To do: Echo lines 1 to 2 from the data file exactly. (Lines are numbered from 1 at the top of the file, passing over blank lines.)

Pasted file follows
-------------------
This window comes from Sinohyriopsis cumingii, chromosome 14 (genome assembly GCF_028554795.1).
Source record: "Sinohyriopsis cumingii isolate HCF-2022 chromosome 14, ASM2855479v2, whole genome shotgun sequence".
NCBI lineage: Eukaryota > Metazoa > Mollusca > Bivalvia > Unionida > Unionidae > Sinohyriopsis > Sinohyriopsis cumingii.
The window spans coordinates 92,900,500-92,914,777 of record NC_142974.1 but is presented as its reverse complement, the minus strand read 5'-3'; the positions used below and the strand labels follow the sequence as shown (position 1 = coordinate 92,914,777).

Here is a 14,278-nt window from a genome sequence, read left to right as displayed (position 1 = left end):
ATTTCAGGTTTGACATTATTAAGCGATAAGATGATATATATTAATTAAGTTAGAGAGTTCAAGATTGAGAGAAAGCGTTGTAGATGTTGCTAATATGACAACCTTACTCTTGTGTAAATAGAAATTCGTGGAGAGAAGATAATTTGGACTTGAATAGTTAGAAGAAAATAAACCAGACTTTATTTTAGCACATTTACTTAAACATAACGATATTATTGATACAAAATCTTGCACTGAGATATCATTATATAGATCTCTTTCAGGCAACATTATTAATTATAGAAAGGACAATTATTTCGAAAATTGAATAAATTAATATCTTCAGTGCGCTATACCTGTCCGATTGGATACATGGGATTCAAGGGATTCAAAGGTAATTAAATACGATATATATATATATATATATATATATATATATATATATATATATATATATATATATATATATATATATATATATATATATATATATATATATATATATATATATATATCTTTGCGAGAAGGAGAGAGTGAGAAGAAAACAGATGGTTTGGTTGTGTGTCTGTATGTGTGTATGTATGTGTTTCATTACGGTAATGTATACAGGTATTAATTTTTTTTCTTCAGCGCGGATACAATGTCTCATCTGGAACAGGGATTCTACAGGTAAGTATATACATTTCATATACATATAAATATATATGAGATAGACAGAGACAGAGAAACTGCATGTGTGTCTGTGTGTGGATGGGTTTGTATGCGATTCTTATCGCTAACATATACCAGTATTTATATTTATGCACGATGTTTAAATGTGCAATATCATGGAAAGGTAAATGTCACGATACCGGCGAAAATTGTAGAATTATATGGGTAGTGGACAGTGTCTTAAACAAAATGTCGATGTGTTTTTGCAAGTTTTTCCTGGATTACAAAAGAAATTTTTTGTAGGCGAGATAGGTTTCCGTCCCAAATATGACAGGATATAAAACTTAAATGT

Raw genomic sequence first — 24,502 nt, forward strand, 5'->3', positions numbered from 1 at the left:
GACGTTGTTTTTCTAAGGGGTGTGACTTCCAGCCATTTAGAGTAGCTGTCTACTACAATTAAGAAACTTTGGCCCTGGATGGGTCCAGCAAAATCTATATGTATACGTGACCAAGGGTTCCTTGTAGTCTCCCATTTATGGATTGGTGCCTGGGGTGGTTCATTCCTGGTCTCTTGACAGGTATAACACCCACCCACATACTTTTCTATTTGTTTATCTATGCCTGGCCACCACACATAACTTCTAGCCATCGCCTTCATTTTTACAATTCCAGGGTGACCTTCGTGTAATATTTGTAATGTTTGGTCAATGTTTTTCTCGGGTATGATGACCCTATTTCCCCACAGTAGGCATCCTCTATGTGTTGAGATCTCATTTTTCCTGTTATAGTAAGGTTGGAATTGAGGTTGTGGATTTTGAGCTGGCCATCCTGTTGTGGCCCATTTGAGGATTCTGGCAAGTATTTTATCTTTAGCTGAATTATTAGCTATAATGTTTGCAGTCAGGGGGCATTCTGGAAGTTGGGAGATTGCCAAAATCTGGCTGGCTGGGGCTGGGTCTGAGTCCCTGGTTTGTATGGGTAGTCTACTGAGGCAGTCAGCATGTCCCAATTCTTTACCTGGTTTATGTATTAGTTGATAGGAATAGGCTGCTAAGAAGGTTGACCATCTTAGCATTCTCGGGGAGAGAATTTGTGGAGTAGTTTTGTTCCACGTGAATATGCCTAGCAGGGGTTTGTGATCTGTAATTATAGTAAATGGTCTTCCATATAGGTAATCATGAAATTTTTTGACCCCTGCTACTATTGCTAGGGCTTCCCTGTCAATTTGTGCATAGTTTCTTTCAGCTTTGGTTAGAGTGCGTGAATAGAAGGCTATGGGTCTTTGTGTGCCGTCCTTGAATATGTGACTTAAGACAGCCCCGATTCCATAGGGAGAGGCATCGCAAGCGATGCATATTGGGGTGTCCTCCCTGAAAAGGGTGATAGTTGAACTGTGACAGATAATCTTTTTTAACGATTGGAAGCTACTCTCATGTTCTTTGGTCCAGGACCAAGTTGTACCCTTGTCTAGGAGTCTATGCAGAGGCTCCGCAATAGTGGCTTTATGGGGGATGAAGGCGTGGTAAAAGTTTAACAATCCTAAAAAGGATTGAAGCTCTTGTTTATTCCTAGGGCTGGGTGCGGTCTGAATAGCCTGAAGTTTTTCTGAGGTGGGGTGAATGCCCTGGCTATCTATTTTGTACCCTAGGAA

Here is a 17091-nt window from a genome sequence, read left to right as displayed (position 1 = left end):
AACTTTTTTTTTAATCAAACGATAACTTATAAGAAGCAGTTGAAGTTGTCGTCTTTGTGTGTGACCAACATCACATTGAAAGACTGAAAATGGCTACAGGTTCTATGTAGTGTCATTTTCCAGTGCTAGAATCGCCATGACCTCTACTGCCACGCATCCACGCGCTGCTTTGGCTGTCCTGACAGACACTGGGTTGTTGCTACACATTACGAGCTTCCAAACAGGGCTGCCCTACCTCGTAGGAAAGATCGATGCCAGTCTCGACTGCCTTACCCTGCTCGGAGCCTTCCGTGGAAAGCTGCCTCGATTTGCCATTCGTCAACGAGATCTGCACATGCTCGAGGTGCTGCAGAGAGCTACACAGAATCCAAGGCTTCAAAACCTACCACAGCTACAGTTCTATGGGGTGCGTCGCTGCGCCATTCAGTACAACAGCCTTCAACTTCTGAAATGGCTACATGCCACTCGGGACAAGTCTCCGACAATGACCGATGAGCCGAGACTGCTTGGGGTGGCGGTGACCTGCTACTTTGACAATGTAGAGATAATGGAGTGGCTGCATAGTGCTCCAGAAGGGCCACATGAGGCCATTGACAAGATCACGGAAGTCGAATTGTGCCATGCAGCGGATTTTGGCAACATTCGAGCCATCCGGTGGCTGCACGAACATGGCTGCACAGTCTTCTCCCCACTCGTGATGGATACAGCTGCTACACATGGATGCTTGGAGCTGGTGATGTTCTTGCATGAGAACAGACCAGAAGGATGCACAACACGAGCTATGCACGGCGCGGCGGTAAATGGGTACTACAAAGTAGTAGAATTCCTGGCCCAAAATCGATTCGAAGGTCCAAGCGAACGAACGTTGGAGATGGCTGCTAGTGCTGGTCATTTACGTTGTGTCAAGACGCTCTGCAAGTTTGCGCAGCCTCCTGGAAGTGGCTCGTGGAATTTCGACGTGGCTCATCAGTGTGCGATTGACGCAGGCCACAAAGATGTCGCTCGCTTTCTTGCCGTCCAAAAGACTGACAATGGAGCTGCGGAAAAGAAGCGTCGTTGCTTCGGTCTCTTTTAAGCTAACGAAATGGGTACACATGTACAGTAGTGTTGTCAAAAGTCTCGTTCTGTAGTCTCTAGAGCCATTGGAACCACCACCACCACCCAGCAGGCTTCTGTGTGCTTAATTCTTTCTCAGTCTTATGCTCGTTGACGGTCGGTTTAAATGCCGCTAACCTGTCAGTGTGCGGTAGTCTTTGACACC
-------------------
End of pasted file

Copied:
This window comes from Sinohyriopsis cumingii, chromosome 14 (genome assembly GCF_028554795.1).
Source record: "Sinohyriopsis cumingii isolate HCF-2022 chromosome 14, ASM2855479v2, whole genome shotgun sequence".